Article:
Modular Arithmetic

Modular Arithmetic - Modular Arithmetic Modular(often also...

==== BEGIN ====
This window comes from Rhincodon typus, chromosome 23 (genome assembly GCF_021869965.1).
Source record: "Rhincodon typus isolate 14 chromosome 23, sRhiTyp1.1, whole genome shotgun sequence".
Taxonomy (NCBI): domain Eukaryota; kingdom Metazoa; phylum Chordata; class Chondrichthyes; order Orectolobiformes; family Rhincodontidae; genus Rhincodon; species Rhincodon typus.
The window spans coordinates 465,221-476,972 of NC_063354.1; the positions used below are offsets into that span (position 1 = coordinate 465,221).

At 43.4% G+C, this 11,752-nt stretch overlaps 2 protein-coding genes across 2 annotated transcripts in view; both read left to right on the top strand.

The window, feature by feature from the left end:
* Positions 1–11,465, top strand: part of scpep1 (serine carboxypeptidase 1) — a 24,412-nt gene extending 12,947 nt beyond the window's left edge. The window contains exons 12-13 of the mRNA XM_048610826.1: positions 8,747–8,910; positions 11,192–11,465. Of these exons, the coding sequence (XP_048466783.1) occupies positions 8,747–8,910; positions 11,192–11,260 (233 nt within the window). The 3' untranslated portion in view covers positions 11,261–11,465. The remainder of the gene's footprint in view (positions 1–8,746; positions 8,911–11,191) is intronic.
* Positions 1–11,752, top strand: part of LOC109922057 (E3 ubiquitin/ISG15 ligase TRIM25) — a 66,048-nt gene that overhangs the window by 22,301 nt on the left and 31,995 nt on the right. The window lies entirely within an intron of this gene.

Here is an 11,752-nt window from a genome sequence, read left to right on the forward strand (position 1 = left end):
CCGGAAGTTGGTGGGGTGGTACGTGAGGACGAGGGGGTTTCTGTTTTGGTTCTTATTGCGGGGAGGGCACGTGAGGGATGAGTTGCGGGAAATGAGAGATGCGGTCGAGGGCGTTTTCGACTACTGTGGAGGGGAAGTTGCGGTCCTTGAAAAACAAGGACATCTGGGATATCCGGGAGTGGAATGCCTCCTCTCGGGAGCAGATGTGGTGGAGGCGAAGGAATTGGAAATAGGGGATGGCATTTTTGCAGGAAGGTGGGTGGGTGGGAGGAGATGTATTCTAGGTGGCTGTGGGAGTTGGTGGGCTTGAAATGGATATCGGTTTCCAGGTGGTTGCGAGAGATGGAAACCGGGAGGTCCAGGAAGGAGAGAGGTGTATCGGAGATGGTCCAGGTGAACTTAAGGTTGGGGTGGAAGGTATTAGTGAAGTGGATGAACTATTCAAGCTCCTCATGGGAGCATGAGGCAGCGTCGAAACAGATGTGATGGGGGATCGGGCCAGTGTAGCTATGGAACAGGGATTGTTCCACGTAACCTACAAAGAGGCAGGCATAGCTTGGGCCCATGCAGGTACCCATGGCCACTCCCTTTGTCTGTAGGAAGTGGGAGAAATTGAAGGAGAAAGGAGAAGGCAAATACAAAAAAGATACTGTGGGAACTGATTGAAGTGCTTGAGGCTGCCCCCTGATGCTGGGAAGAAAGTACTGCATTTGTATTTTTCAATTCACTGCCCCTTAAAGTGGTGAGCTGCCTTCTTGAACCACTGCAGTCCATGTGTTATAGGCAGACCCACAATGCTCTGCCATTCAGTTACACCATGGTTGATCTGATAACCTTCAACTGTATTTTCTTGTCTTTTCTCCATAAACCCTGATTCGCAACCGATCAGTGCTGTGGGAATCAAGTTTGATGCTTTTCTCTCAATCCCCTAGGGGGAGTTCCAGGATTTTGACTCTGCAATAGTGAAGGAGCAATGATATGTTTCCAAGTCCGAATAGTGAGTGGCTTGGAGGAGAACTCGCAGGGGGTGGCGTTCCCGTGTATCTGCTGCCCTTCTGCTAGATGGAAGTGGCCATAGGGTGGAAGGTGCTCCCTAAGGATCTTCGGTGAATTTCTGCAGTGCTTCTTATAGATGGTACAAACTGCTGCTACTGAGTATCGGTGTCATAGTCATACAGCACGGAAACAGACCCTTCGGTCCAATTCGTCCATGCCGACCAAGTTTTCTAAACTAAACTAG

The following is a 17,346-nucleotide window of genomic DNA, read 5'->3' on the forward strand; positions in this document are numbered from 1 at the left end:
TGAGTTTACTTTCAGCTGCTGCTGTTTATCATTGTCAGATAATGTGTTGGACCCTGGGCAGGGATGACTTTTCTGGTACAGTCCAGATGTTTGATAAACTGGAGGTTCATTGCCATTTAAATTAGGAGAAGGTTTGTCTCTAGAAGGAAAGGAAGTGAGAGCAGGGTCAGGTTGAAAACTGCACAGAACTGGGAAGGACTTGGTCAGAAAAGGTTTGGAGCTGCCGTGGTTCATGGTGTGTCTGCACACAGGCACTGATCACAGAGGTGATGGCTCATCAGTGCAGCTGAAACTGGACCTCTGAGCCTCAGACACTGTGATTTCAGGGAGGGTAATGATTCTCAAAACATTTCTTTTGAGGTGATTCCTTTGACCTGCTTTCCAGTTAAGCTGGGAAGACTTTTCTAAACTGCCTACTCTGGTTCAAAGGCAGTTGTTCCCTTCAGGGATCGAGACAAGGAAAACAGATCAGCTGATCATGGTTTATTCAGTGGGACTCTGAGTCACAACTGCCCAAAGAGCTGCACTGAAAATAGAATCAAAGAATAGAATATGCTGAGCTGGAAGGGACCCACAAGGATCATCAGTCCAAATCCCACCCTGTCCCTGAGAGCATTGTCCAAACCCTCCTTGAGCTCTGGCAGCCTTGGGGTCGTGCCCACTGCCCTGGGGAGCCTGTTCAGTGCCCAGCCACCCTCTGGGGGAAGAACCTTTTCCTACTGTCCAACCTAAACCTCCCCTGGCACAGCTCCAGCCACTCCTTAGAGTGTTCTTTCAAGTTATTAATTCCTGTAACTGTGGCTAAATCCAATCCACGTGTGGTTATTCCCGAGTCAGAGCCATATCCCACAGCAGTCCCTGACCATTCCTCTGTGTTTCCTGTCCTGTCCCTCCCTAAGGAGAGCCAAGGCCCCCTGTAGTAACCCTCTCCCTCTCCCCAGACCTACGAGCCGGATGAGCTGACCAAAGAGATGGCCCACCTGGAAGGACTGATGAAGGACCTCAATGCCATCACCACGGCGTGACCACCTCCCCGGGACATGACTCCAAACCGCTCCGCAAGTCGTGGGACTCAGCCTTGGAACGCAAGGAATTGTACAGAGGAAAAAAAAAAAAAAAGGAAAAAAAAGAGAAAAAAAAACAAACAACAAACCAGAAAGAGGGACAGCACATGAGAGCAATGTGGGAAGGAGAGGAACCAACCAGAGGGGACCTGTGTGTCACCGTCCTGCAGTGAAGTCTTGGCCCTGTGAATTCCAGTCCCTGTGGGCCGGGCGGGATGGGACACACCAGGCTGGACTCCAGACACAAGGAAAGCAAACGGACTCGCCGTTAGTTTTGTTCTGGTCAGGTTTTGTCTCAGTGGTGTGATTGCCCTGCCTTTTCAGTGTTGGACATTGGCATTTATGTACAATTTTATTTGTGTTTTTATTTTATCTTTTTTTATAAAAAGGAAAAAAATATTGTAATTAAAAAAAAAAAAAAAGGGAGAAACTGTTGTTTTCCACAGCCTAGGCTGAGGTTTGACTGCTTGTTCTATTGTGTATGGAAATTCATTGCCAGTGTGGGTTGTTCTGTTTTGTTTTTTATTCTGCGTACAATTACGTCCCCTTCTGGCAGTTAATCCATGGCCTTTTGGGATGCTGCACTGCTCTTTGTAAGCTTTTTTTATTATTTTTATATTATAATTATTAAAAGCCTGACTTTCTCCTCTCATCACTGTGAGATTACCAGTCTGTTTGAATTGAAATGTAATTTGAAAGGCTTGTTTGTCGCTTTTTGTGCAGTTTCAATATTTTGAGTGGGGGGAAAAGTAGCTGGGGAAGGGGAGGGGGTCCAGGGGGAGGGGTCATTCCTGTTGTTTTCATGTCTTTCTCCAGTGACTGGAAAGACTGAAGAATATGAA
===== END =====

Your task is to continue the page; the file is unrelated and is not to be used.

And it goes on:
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Modular Arithmetic Modular (often also Modulo ) Arithmetic is an unusually versatile tool discovered by K.F.Gauss (1777-1855) in 1801. Two numbers a and b are said to be equal or congruent modulo N iff N|(a- b), i.e. iff their difference is exactly divisible by N. Usually (and on this page) a,b, are nonnegative and N a positive integer. We write a = b (mod N). The set of numbers congruent to a modulo N is denoted [a] N . If b [a] N then, by definition, N|(a- b) or, in other words, a and b have the same remainder of division by N. Since there are exactly N possible remainders of division by N, there are exactly N different sets [a] N . Quite often these N sets are simply identified with the corresponding remainders: [0] N = 0, [1] N = 1,..., [N-1] N = N- 1. Remainders are often called residues ; accordingly, [a]'s are also know as the residue classes . It's easy to see that if a = b (mod N) and c = d (mod N) then (a+c) = (b+d) (mod N). The same is true for multiplication. These allows us to introduce an algebraic structure into the set {[a] N : a=0,1,...,N-1}: By definition, 1. [a] N + [b] N = [a + b] N 2. [a] N × [b] N = [a × b] N Subtraction is defined in an analogous manner [a] N - [b] N = [a - b] N and it can be verified that thus equipped set {[a] N : a=0,1,...,N-1} becomes a ring with commutative addition and multiplication. Division can't be always defined. To give an obvious
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